Belmont Stakes 2013 - ORB vs. the man in the white hat (D. Wayne)

Belmont Stakes 2013 - ORB vs. the man in the white hat (D. Wayne)
Photo: Alex Evers/Eclipse Sportswire

I do not recall the wheels coming off a bandwagon so fast than after Orb's 4th place Preakness Stakes finish, beaten a sound 9 lengths. Previously, the Triple Crown talk had started even before jockey Joel Rosario had a chance to wipe the Louisville mud from his face after he guided the Kentucky Derby 5-1 favorite to the wire first.  The fact he was pounded down to 3-5 odds at Pimlico (lowest in the last dozen years except for Big Brown at 1-5) and chased several top finishers from the Derby away from Baltimore reinforced that his five-race win streak was assuredly going to six. So was his effort last out really that bad or was he a victim of bad racing luck and a pace scenario that turned very much against him? As much as the speedy, sealed Churchill Downs oval aided his swoosh move on the turn to easily claim the roses, the leisurely pace as Oxbow was left alone on the front-end really took away his closing kick. The six furlong split time of 1:13 1/5 was more than three full seconds slower in the Preakness, even though the distance was a tad shorter… game over.  

Now clearly Orb was not at his best in the Preakness Stakes, since Mylute and Itsmyluckyday were able to close much better after being more than five lengths back at the half-mile mark. Listening to the comments of both Rosario and a dejected trainer, Claude “Shug” McGaughey, they felt the kickback was the major culprit of Orb’s poor performance.  Probably being bottled up on the inside after breaking from post #1 didn’t help much either, as many young horses are easily detracted on the inside with so much going on around them.
 
Yes, that humbling fourth place finish was miles away from the accolades leading into the second jewel of the famed Triple Crown (with respect to Miguel Cabrera). Somehow it became obvious just seconds after the Derby that Orb was not only the best of his class, but with his blue blood owners and breeding lines he would be a worthy champion and top sire, perhaps rivaling the recently retired European great, Frankel. But that is why we put them in the gates and race them, folks. Orb now has to go back to his familiar Belmont track and remind us all why we circled this Saturday in Elmont, New York on our calendars about five weeks ago with fervor!
 
Make no mistake, a victory Saturday would resurrect plenty of chatter about Orb being a special horse and certainly clinch the 3YO male division if the trend of recent years Eclipse Award voting continues.  Since 1970, only four horses have completed the Derby - Belmont double making it rare air indeed. Riva Ridge accomplished the feat in 1972, then Bold Forbes '76, Swale in '84 and finally Thunder Gulch in 1995. Speaking of Thunder Gulch, has anyone else out there had the feeling this week that “the Master” D. Wayne Lukas could possibly start a new Triple Crown streak?  In my opinion, Will Take Charge would be no more of a shocker than Commendable in 2000 at 19-1 odds or even Editor’s Note in 1996.  His Preakness was flat but he got cut off in the Derby running alongside Orb.  And don’t forget that he beat a pretty nice colt named Oxbow in the Rebel Stakes at Oaklawn Park this spring. Perhaps the long-striding colt will take the big turns of “Big Sandy” to his liking on Saturday. If this happens, get ready to hear a lot of D. Wayne sound bites all the way up to next year’s Kentucky Derby.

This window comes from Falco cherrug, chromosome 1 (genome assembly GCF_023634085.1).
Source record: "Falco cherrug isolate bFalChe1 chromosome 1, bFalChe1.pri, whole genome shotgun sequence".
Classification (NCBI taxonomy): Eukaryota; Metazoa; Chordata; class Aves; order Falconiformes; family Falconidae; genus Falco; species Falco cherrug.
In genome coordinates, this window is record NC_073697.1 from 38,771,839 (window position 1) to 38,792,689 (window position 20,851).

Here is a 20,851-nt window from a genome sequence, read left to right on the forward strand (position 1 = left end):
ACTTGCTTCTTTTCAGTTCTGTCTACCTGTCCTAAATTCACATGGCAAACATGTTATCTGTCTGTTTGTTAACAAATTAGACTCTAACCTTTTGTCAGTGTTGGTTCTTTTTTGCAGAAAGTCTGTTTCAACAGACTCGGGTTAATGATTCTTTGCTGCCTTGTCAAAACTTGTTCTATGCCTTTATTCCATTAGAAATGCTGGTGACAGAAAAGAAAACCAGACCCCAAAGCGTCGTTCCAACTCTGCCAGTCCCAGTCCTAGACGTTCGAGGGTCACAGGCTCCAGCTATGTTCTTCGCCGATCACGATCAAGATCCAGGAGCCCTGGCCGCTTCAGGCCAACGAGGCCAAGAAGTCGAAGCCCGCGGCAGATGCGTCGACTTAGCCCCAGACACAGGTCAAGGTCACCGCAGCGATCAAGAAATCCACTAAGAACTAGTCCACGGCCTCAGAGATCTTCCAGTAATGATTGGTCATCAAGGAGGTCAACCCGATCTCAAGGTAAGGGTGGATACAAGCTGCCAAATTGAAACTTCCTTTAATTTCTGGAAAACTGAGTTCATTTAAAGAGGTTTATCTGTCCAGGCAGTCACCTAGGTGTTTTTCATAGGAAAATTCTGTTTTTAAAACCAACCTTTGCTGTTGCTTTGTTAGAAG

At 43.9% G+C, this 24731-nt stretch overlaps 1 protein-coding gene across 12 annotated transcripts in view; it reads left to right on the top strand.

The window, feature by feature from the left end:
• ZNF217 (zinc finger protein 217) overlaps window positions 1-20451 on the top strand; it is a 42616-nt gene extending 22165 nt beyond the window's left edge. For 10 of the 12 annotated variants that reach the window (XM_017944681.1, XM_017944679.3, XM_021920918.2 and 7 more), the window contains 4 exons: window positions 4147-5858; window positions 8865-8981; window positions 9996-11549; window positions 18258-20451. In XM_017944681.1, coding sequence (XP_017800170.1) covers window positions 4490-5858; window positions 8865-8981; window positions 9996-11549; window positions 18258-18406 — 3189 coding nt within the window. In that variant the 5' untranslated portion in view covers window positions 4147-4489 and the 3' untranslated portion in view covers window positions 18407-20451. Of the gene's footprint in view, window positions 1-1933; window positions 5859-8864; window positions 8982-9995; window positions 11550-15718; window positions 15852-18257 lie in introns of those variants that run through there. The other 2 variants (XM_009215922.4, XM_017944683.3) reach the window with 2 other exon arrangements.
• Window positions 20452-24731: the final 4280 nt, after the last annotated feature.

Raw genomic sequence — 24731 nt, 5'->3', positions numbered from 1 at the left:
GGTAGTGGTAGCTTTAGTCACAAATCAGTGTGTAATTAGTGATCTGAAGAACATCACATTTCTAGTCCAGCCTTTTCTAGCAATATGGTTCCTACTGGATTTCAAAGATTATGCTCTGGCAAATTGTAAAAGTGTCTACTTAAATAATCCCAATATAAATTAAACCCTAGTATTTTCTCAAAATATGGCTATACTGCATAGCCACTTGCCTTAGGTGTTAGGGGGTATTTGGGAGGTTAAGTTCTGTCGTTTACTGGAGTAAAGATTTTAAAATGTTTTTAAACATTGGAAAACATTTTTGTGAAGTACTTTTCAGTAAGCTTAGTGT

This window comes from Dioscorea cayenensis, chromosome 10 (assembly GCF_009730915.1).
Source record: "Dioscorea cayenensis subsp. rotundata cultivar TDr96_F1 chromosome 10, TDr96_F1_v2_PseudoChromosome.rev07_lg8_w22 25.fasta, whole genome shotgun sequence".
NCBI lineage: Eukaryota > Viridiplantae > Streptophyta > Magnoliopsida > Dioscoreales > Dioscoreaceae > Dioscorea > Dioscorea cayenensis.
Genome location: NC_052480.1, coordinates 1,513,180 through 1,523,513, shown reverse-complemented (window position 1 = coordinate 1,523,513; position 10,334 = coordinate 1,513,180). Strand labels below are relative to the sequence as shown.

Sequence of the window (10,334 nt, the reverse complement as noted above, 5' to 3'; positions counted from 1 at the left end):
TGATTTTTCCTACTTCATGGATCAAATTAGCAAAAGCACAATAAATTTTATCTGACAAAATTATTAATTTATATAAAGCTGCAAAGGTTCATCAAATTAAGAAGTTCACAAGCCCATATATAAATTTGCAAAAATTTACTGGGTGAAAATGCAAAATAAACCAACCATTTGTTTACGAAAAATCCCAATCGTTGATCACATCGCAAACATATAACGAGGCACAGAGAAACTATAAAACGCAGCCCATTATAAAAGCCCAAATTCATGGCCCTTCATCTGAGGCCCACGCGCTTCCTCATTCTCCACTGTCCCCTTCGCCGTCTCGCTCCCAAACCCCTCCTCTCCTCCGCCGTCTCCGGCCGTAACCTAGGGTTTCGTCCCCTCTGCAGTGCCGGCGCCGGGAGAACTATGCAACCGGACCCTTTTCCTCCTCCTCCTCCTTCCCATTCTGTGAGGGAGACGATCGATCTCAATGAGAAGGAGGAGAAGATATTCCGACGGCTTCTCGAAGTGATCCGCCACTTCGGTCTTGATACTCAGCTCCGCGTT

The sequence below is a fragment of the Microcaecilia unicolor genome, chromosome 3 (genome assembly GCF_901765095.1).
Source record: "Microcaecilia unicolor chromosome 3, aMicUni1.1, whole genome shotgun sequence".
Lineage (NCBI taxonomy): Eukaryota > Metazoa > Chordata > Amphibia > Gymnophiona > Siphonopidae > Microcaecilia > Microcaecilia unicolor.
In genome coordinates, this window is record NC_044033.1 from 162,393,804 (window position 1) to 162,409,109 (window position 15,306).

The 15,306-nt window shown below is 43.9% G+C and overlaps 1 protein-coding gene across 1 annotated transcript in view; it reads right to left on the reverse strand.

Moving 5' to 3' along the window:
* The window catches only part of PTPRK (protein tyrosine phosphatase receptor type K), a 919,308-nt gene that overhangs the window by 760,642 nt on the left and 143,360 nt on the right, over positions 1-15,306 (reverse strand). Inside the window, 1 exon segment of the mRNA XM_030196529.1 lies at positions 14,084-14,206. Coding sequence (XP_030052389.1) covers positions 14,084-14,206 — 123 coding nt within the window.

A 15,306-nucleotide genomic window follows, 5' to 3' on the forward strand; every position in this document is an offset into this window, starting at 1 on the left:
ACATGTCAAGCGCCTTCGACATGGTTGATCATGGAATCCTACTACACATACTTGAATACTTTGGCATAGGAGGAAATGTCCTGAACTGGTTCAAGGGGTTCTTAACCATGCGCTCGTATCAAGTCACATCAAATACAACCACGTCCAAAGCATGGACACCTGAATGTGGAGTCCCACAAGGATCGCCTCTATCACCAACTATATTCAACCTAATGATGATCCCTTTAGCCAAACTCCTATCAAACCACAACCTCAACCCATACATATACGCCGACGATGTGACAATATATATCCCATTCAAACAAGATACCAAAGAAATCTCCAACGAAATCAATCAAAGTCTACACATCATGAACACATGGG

My pick: I am uncharacteristically going with the chalk of Orb and Revolutionary over a wide-open field in the exotic bets. I expect a legitimate pace between Oxbow and Freedom Child with the wild-card, Palace Malice, to keep them honest up front. For you “key race” handicappers out there, how wild would it be if Freedom Child ran into the trifecta with the favorites and replicated the 11/24/2012 Race #2 from Aqueduct? Might be worth a $6 bet!
 
Lukas Photo courtesy of Oaklawn.com 

Meet Eric Kords
 
 
 
 
 
 
 
 
 
 
 
 
 
 
 
 
Eric is a historian of thoroughbred racing at Oaklawn Park in Hot Springs, Arkansas and across the country. He has witnessed in person nearly every significant race that has occurred at Oaklawn Park since the mid-1980’s including such recent Eclipse champions as Zenyatta, Rachel Alexandra, Lookin at Lucky, Summer Bird and Curlin, classic performers including Afleet Alex, Smarty Jones, Victory Gallop, Lil’ E Tee, Pine Bluff and Grindstone, top handicap champions Cigar, Lawyer Ron and Best Pal, and finally Distaff champions the likes of Azeri, Bayakoa, Paseana, Escena and Ginger Punch.  
 
Eric has also attended the most historically significant races across the country including the 2010 Breeders' Cup featuring Zenyatta’s epic finale, 2008 Breeders' Cup featuring Curlin’s final race, the Eclipse clinching victory by Rachel Alexandra against the boys in the 2009 Woodward Stakes at Saratoga, 2010 Preakness Stakes won by Eclipse champion Lookin at Lucky, 2004 Belmont Stakes where Smarty Jones was denied the Triple Crown by Birdstone, 1996 Pacific Classic at Del Mar where Cigar’s 16 consecutive win streak ended at the hooves of Dare and Go, Jim Dandy Stakes and Travers Stakes at Saratoga, Fountain of Youth Stakes at Gulfstream Park and Summit of Speed Festival at Calder just to name the most memorable.  Eric now resides in Dallas, TX and counts Oaklawn Park, The Fair Grounds and Lone Star Park as his “home tracks.” He has recently entered the thoroughbred owner ranks with the launch of his Saturday Racing Syndicate.

Top Stories

Now that the Pegasus World Cup races are in the bo...
Maxfield will not be heading to the Feb. 20 Saudi...
Forgive Las Vegas if it did not get caught up in t...
Trainer Doug O’Neill appears to have a strong hand...
With the Kentucky Derby  14 weeks away, the pari-m...